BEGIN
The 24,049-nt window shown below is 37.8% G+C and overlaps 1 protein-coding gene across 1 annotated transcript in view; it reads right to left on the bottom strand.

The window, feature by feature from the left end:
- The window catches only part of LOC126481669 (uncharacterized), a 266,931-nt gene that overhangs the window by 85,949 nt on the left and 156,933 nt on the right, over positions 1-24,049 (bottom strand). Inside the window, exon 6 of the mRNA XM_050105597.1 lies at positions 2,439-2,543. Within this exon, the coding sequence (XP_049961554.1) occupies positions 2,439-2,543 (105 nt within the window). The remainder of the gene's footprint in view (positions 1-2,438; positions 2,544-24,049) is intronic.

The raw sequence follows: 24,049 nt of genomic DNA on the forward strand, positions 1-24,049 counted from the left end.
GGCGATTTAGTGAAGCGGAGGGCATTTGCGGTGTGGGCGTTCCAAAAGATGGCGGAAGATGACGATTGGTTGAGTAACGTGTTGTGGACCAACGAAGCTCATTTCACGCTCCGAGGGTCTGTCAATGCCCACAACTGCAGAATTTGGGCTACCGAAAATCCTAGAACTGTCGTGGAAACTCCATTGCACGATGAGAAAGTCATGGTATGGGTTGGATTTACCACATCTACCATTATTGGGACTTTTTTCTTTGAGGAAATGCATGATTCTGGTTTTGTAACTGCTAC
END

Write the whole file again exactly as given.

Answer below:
The 24,049-nt window shown below is 37.8% G+C and overlaps 1 protein-coding gene across 1 annotated transcript in view; it reads right to left on the bottom strand.

The window, feature by feature from the left end:
- The window catches only part of LOC126481669 (uncharacterized), a 266,931-nt gene that overhangs the window by 85,949 nt on the left and 156,933 nt on the right, over positions 1-24,049 (bottom strand). Inside the window, exon 6 of the mRNA XM_050105597.1 lies at positions 2,439-2,543. Within this exon, the coding sequence (XP_049961554.1) occupies positions 2,439-2,543 (105 nt within the window). The remainder of the gene's footprint in view (positions 1-2,438; positions 2,544-24,049) is intronic.

The raw sequence follows: 24,049 nt of genomic DNA on the forward strand, positions 1-24,049 counted from the left end.
GGCGATTTAGTGAAGCGGAGGGCATTTGCGGTGTGGGCGTTCCAAAAGATGGCGGAAGATGACGATTGGTTGAGTAACGTGTTGTGGACCAACGAAGCTCATTTCACGCTCCGAGGGTCTGTCAATGCCCACAACTGCAGAATTTGGGCTACCGAAAATCCTAGAACTGTCGTGGAAACTCCATTGCACGATGAGAAAGTCATGGTATGGGTTGGATTTACCACATCTACCATTATTGGGACTTTTTTCTTTGAGGAAATGCATGATTCTGGTTTTGTAACTGCTAC